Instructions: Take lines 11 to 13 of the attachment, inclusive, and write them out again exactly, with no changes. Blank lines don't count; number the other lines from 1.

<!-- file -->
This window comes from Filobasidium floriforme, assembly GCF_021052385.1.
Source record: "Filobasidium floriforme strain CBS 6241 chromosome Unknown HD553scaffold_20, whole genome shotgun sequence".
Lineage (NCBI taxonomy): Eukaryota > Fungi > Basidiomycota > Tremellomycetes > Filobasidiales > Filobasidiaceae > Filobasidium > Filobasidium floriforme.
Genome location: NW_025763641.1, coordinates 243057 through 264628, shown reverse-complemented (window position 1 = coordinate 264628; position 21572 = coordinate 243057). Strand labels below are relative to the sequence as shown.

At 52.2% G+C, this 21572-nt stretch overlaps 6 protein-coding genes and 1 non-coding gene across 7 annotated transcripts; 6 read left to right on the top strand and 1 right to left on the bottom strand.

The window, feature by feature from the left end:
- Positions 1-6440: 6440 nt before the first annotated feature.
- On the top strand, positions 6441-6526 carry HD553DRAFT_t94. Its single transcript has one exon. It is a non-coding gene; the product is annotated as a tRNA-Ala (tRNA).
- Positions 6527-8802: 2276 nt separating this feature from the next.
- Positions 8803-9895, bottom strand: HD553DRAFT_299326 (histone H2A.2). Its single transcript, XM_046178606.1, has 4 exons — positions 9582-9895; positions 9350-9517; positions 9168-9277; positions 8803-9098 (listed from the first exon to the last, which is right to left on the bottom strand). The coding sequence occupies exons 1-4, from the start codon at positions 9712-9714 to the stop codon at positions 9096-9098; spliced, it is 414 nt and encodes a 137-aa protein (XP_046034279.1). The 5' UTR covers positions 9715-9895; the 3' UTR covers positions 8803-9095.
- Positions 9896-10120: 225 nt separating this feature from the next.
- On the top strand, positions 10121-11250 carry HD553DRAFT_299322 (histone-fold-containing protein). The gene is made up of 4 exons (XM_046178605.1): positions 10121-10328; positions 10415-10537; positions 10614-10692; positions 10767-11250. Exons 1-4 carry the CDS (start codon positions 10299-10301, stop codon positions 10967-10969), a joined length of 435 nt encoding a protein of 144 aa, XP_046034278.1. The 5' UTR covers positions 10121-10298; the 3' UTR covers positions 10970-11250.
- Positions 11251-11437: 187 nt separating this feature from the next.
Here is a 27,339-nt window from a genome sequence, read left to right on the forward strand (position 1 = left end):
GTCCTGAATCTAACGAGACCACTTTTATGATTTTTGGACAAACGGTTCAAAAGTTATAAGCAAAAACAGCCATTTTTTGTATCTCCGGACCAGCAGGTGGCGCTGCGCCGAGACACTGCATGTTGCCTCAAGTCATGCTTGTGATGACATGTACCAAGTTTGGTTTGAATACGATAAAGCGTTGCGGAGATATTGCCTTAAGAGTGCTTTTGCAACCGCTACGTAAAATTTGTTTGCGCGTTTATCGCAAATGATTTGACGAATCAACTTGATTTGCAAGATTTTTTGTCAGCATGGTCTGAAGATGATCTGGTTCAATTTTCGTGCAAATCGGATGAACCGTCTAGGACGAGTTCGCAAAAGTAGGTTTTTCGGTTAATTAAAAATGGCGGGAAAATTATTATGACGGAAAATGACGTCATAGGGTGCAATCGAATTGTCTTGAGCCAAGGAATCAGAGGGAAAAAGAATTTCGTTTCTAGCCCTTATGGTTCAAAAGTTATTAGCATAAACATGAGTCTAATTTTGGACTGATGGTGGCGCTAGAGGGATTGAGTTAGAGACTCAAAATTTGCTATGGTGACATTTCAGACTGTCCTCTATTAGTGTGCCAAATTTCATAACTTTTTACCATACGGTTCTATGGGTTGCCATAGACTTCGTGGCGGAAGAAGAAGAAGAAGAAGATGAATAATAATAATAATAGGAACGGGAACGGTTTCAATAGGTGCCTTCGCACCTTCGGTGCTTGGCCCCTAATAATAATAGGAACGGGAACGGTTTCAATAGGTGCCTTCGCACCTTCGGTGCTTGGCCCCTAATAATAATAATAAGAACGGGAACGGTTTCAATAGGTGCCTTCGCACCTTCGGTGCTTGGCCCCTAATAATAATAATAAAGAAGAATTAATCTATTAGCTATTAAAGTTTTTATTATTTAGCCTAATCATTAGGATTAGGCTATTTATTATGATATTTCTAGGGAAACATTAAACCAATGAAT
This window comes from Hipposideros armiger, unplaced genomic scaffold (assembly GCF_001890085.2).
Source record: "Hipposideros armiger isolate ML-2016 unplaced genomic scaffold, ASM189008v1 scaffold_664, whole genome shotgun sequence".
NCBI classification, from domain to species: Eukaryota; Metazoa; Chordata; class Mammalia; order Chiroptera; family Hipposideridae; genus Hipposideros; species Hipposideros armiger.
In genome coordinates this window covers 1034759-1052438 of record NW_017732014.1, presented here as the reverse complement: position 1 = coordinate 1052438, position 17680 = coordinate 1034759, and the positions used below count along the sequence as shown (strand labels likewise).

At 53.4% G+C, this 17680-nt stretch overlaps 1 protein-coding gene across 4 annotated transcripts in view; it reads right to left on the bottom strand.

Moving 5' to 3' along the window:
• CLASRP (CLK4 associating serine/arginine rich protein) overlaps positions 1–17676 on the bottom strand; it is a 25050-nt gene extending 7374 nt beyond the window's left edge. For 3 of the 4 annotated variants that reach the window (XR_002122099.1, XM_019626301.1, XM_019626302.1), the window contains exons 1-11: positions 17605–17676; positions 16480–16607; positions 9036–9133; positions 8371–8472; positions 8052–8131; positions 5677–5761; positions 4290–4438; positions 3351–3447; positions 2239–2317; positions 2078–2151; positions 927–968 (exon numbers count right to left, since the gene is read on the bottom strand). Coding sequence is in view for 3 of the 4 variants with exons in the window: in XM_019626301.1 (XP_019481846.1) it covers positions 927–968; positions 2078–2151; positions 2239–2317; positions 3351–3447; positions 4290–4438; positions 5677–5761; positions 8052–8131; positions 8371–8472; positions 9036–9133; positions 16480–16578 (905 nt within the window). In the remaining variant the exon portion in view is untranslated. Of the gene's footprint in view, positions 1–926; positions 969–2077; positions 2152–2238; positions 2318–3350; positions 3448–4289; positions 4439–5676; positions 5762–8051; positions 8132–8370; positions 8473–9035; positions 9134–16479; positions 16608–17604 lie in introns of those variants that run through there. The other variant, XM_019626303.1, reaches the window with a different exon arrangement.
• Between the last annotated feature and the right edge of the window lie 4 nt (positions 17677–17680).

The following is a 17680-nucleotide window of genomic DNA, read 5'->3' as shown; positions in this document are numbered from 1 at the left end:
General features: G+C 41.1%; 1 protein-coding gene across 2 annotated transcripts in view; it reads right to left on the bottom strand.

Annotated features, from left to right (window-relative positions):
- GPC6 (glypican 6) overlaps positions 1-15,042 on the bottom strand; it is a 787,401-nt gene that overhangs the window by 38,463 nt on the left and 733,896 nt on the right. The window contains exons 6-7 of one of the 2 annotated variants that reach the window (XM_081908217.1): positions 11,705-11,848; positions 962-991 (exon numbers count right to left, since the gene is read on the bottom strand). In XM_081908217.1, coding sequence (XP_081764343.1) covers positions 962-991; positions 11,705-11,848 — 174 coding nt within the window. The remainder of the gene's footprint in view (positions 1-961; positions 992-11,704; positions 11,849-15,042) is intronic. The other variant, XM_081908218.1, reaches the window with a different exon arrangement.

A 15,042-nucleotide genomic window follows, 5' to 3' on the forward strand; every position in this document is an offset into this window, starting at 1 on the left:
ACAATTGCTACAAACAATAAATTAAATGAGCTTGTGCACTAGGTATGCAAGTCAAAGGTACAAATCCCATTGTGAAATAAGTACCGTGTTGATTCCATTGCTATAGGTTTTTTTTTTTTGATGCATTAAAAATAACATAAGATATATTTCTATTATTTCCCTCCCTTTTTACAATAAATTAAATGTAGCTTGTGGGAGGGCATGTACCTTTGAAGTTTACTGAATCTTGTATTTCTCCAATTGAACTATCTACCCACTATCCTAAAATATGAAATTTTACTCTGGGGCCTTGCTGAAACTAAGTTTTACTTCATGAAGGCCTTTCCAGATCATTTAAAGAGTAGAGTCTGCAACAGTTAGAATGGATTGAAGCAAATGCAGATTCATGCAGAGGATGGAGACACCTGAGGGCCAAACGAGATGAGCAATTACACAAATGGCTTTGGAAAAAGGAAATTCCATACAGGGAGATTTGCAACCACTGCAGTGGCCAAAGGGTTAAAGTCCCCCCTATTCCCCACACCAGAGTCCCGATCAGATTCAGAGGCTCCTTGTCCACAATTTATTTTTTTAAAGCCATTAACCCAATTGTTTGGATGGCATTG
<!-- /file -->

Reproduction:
- Positions 9896-10120: 225 nt separating this feature from the next.
- On the top strand, positions 10121-11250 carry HD553DRAFT_299322 (histone-fold-containing protein). The gene is made up of 4 exons (XM_046178605.1): positions 10121-10328; positions 10415-10537; positions 10614-10692; positions 10767-11250. Exons 1-4 carry the CDS (start codon positions 10299-10301, stop codon positions 10967-10969), a joined length of 435 nt encoding a protein of 144 aa, XP_046034278.1. The 5' UTR covers positions 10121-10298; the 3' UTR covers positions 10970-11250.
- Positions 11251-11437: 187 nt separating this feature from the next.